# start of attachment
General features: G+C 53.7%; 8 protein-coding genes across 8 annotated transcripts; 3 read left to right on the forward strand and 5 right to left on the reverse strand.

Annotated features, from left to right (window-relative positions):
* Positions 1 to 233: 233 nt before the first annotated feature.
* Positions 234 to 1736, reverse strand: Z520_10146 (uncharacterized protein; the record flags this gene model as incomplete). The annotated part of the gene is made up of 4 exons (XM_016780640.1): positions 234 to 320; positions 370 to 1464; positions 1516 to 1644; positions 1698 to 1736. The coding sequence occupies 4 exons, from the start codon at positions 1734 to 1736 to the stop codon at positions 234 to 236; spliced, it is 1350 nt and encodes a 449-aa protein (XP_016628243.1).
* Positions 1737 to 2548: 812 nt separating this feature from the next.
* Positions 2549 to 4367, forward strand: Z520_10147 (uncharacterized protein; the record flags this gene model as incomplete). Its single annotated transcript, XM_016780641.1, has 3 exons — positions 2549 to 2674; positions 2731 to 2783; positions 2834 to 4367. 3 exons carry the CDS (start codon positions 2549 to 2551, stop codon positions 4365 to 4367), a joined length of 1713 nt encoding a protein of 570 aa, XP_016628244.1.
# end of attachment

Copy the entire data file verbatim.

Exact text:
General features: G+C 53.7%; 8 protein-coding genes across 8 annotated transcripts; 3 read left to right on the forward strand and 5 right to left on the reverse strand.

Annotated features, from left to right (window-relative positions):
* Positions 1 to 233: 233 nt before the first annotated feature.
* Positions 234 to 1736, reverse strand: Z520_10146 (uncharacterized protein; the record flags this gene model as incomplete). The annotated part of the gene is made up of 4 exons (XM_016780640.1): positions 234 to 320; positions 370 to 1464; positions 1516 to 1644; positions 1698 to 1736. The coding sequence occupies 4 exons, from the start codon at positions 1734 to 1736 to the stop codon at positions 234 to 236; spliced, it is 1350 nt and encodes a 449-aa protein (XP_016628243.1).
* Positions 1737 to 2548: 812 nt separating this feature from the next.
* Positions 2549 to 4367, forward strand: Z520_10147 (uncharacterized protein; the record flags this gene model as incomplete). Its single annotated transcript, XM_016780641.1, has 3 exons — positions 2549 to 2674; positions 2731 to 2783; positions 2834 to 4367. 3 exons carry the CDS (start codon positions 2549 to 2551, stop codon positions 4365 to 4367), a joined length of 1713 nt encoding a protein of 570 aa, XP_016628244.1.